Oscar Smackdown: 'Black Swan' vs. 'Never Let Me Go'

Fox Searchlight Pictures
Never Let Me Go

When critic Caryn James saw Black Swan and Never Let Me Go the same day, she thought they'd both be Oscar bait. So why is Swan about to crack $100 million and Never Let Me Go hitting DVD and iTunes on Tuesday?

Never Let Me Go is a haunting love triangle, the year's most unjustly overlooked film, according to  both New York Times-turned-Indiewire critic James and the Phoenix Film Critics; Black Swan is, as novelist Scott Rose says, "Night of the Living Dead in tutus." Yet it's the $2.5 million-grossing lonesome-clones movie whose theatrical run is dead.

Ironic, since one of Oscar season's pivotal players is Andrew Garfield, the Never Let Me Go star who plays Mark Zuckerberg's victim in The Social Network, the most critic-raved film in recent memory (though Black Swan is James' fave). And if Social Network beats King's Speech, you can thank the emotional wallop of  Garfield's betrayal scene. It's the one scene producer Mike De Luca points to as the movie's beating heart (and it will take heart to beat the King). Plus, Garfield is Spider-Man. "I love Tobey's interpretation," says De Luca, but "the quintessential element of Peter Parker is vulnerability -- a picked-on teen suddenly empowered. Andrew [will] put his particular spin on that. He brings a possibly more introverted quality, possibly more of a kind of weighted sensitivity."

Nobody's sensitivity is weightier than Garfield's -- except everybody and everything else in Never Let Me Go. De Luca hails Garfield's Spider-Man as “a 10 seconds ahead of the curve piece of casting.” So why is his most daring, heart-baring performance in a masterful adaptation of a literary masterpiece so violently snubbed?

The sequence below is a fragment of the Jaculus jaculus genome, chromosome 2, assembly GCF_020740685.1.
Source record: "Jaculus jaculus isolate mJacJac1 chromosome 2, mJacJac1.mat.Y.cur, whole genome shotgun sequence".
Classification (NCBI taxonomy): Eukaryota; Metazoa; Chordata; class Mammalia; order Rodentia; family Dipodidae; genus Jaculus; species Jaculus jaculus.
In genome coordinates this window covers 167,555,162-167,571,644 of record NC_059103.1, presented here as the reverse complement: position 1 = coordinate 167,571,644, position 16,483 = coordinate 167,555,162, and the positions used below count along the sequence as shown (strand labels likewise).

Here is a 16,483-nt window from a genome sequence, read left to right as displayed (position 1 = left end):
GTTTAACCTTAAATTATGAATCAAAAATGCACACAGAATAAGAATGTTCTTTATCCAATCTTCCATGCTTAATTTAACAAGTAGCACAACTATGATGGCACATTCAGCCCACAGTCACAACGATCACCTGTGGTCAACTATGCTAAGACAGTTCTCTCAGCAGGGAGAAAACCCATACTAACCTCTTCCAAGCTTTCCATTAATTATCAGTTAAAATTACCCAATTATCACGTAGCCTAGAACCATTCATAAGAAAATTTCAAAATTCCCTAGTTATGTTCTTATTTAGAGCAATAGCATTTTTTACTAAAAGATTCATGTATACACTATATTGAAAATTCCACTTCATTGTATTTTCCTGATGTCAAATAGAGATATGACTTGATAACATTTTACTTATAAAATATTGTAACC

"I love NLMG so I hate to say this," says James, "but I think all its problems at the box office and during awards season come down to one word: bleak. It's such a sad film -- beautiful, with a restraint that gives it real power, but sadness and subtlety don't translate into awards. The King's Speech is pulling ahead partly  because it gives audiences that feel-good, cheer-for-the-hero moment. Black Swan has high drama, TSN has the zeitgeist, but they're not so sad -- and of course they seem to be fading behind TKS too."
"I disagree with you a  bit about Garfield. He's good in NLMG, and as I said in my blog it's a more difficult role than TSN, but I don't think NLMG is his film -- it's Carey Mulligan's, and I'm still baffled about why she didn't get more recognition because she is a critic's darling. Maybe like Lesley Manville in Another Year, the character was just too depressing?"

If James' analysis is correct, things look ugly for Biutiful.

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